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Mainstream Extremism

The stark polarisation amongst Sri Lanka’s ethnic communities is undoubtedly set to deepen further. The Sinhala right wing coalition that emerged this week behind Prime Minister Mahinda Rajapakse’s Presidential candidacy is not just a marriage of political convenience but an assertive statement of their shared vision of a future Sri Lanka – one in which the Sinhala-Buddhism is the prevailing order and the minorities know their place. Mr. Rajapakse is going to sign an agreement with the Janatha Vimukthi Perumana (JVP), the third force in the Sinhala politics and another with the small, but important monks’ party, the Jeyatha Hela Urumaya. The text of the JVP deal makes grim reading for those concerned with promoting a peaceful solution to Sri Lanka’s protracted ethnic conflict. It is a comprehensive attack on the very foundations of the Norwegian peace process. Every concept around which dialogue has been proposed – joint aid mechanism, interim administration, etc – has been rejected. The ceasefire is criticised. Even Oslo’s invaluable role in stopping the bloodshed is denounced.



The most important aspect of these attitudes, as far as the Tamils are concerned, is that they are mainstream values in the south. The JVP has been described as ultra-nationalist, chauvinist and hardline. These characterisations are all true. But what does it say about Sri Lanka’s polity that one of the two main candidates for the most powerful office in the country is basing his election platform almost wholly on these principles? The twelve points spelled out in the JVP text are described as ‘conditions’ which Mr. Rajapakse must accept for the party’s support. But the Tamil perspective on this is quite different. It is a joint statement of shared values, rather than imposed conditions. Mr. Rajapakse’s archrival, Mr. Ranil Wickremesinghe, is perceived by many observers as the more liberal. But the Tamils have noted his ready resort to nationalist positions more than once. Even this week, in a feeble effort to vie for the nationalist vote, Mr. Wickremesinghe vowed to usher in a ‘Prarakaramabahu’ era if he wins. His invocation of the name of a Sinhala king credited in mythology with unifying the country - by the sword – is unlikely to endear him to the non-Sinhalese.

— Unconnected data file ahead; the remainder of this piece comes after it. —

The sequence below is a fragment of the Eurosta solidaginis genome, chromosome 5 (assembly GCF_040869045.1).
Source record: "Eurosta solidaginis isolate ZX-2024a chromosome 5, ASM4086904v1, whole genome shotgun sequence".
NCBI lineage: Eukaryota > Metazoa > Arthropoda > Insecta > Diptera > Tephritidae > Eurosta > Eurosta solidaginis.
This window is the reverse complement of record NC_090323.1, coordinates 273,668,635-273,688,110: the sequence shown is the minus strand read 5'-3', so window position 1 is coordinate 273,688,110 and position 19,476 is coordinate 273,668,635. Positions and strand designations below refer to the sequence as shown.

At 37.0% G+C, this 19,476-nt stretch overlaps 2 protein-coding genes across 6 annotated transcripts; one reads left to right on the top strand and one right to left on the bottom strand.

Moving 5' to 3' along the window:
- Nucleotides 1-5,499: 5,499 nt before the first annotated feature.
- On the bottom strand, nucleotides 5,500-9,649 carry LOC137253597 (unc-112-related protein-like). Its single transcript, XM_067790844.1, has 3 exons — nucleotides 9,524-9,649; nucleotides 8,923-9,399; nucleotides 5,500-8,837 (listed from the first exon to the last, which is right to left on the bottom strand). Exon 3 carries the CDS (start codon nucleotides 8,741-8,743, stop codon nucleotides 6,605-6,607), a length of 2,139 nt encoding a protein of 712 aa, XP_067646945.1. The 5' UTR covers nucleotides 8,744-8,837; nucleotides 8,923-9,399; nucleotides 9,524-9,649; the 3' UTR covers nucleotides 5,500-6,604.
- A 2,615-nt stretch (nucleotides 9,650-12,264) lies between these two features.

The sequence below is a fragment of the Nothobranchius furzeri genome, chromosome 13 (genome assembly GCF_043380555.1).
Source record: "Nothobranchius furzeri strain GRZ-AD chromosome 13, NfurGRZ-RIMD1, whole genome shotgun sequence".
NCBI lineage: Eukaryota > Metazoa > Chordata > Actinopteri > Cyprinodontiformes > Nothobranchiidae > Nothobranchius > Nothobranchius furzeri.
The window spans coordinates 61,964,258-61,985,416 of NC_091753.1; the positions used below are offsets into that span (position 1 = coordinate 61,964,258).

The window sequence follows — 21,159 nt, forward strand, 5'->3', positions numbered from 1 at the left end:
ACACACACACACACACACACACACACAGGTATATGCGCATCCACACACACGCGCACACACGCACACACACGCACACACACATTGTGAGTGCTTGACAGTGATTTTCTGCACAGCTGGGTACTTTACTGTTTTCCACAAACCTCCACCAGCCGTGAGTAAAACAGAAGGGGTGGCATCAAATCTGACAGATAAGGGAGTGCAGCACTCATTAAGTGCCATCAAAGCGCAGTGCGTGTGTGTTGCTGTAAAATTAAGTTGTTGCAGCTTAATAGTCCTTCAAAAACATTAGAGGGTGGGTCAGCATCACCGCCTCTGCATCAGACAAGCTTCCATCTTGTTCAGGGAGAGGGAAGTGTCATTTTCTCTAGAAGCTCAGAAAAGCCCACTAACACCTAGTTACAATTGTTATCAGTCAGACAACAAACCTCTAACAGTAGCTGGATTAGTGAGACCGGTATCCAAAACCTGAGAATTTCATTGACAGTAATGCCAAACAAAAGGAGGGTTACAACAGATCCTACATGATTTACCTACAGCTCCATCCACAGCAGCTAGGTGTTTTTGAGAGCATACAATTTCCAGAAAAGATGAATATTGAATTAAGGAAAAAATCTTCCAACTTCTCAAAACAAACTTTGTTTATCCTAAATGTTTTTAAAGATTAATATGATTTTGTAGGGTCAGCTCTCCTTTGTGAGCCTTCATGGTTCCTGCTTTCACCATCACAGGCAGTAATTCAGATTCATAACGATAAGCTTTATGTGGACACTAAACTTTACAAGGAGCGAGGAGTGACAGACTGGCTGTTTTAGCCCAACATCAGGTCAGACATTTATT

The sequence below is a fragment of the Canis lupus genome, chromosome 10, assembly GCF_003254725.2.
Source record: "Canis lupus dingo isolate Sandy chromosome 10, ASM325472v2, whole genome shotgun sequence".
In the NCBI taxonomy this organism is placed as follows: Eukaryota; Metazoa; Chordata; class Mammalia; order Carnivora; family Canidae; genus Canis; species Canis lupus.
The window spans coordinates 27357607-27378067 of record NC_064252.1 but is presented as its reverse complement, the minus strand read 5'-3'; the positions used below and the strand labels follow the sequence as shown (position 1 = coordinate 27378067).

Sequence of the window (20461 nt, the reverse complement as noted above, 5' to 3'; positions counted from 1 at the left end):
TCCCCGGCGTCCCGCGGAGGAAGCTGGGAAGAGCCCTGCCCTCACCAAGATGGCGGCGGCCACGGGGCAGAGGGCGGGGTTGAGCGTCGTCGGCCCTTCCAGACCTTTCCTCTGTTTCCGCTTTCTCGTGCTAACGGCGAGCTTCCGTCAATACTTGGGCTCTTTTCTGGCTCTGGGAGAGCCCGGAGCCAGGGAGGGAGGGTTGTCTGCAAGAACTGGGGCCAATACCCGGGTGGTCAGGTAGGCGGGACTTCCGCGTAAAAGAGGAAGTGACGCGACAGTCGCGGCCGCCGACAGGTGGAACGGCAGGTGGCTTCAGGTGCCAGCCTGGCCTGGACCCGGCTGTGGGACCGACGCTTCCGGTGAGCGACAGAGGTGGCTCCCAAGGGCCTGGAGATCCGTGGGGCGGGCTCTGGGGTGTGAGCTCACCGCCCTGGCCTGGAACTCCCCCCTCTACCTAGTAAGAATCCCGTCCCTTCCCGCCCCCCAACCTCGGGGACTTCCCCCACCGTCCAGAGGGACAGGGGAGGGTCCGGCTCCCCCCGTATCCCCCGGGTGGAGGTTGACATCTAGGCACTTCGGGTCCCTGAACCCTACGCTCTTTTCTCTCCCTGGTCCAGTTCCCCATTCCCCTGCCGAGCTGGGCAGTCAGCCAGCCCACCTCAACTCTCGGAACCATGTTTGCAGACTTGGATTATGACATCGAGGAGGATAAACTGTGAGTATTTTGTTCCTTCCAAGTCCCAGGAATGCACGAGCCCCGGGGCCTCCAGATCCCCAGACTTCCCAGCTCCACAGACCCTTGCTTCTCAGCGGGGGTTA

The past few years of comparatively stable - at least in the south - peace and international engagement have not invoked a spirit of compromise in the Sinhala polity. On the contrary, mindsets have not changed at all. The unkind and unwarranted criticism levelled at Norway is a case in point. The Tamils are grateful for Norway’s diplomatic intervention, not because of any latent bias, but because it was a sincere effort to end the war. But what is important to the Sinhala polity is not the lives saved or the peace that prevails because of Norway’s intervention, but a misperceived affront to an even more misguided notion of national sovereignty. ‘Impartiality’ in southern lexicon – unfortunately for Norway - means hostility to the Tamil struggle. We note, with some interest, that not once has Mr. Wickremesinghe risen to defend the Norwegians’ indefatigable efforts against the JVP’s bile.



What is clear to Sri Lanka’s minority communities is that in the coming years we will face an ever more uncompromising Sinhala nationalist bloc with a firm grasp on power. So will the international community. Those still optimistic about a liberal peace in a united Sri Lanka need to seriously reconsider the viability of their vision. Three decades of violence have not dulled Sinhala nationalist aspirations, nor have four years of peace and increasing enmeshment in the threads of globalisation. On the other hand, these - and a half-century of increasing Sinhala oppression - have concretised a Tamil national consciousness. It is these polarised sentiments that are playing out in the political developments today.